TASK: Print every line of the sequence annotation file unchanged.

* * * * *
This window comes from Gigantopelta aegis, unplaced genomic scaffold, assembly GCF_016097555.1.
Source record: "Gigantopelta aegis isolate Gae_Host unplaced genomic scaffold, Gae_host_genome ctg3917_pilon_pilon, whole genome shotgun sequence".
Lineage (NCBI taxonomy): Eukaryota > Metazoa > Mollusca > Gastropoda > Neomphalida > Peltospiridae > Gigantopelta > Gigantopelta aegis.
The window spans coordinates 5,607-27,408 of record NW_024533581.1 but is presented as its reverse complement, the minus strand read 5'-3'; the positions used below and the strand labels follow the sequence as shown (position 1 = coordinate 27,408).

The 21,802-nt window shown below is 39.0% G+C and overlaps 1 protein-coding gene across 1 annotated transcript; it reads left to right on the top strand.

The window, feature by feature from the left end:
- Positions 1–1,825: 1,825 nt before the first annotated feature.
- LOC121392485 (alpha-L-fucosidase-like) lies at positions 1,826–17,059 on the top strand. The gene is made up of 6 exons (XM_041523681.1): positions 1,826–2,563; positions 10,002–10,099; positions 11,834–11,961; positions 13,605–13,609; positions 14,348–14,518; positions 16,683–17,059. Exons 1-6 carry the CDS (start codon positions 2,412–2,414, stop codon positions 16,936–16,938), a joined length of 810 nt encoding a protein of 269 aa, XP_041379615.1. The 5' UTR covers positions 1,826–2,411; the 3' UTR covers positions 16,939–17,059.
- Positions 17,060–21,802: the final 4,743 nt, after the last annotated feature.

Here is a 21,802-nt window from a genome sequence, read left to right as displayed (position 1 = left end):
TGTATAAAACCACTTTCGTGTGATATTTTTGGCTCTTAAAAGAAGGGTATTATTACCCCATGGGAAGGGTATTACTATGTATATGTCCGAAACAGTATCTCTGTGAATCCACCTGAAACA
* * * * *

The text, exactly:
This window comes from Gigantopelta aegis, unplaced genomic scaffold, assembly GCF_016097555.1.
Source record: "Gigantopelta aegis isolate Gae_Host unplaced genomic scaffold, Gae_host_genome ctg3917_pilon_pilon, whole genome shotgun sequence".
Lineage (NCBI taxonomy): Eukaryota > Metazoa > Mollusca > Gastropoda > Neomphalida > Peltospiridae > Gigantopelta > Gigantopelta aegis.
The window spans coordinates 5,607-27,408 of record NW_024533581.1 but is presented as its reverse complement, the minus strand read 5'-3'; the positions used below and the strand labels follow the sequence as shown (position 1 = coordinate 27,408).

The 21,802-nt window shown below is 39.0% G+C and overlaps 1 protein-coding gene across 1 annotated transcript; it reads left to right on the top strand.

The window, feature by feature from the left end:
- Positions 1–1,825: 1,825 nt before the first annotated feature.
- LOC121392485 (alpha-L-fucosidase-like) lies at positions 1,826–17,059 on the top strand. The gene is made up of 6 exons (XM_041523681.1): positions 1,826–2,563; positions 10,002–10,099; positions 11,834–11,961; positions 13,605–13,609; positions 14,348–14,518; positions 16,683–17,059. Exons 1-6 carry the CDS (start codon positions 2,412–2,414, stop codon positions 16,936–16,938), a joined length of 810 nt encoding a protein of 269 aa, XP_041379615.1. The 5' UTR covers positions 1,826–2,411; the 3' UTR covers positions 16,939–17,059.
- Positions 17,060–21,802: the final 4,743 nt, after the last annotated feature.

Here is a 21,802-nt window from a genome sequence, read left to right as displayed (position 1 = left end):
TGTATAAAACCACTTTCGTGTGATATTTTTGGCTCTTAAAAGAAGGGTATTATTACCCCATGGGAAGGGTATTACTATGTATATGTCCGAAACAGTATCTCTGTGAATCCACCTGAAACA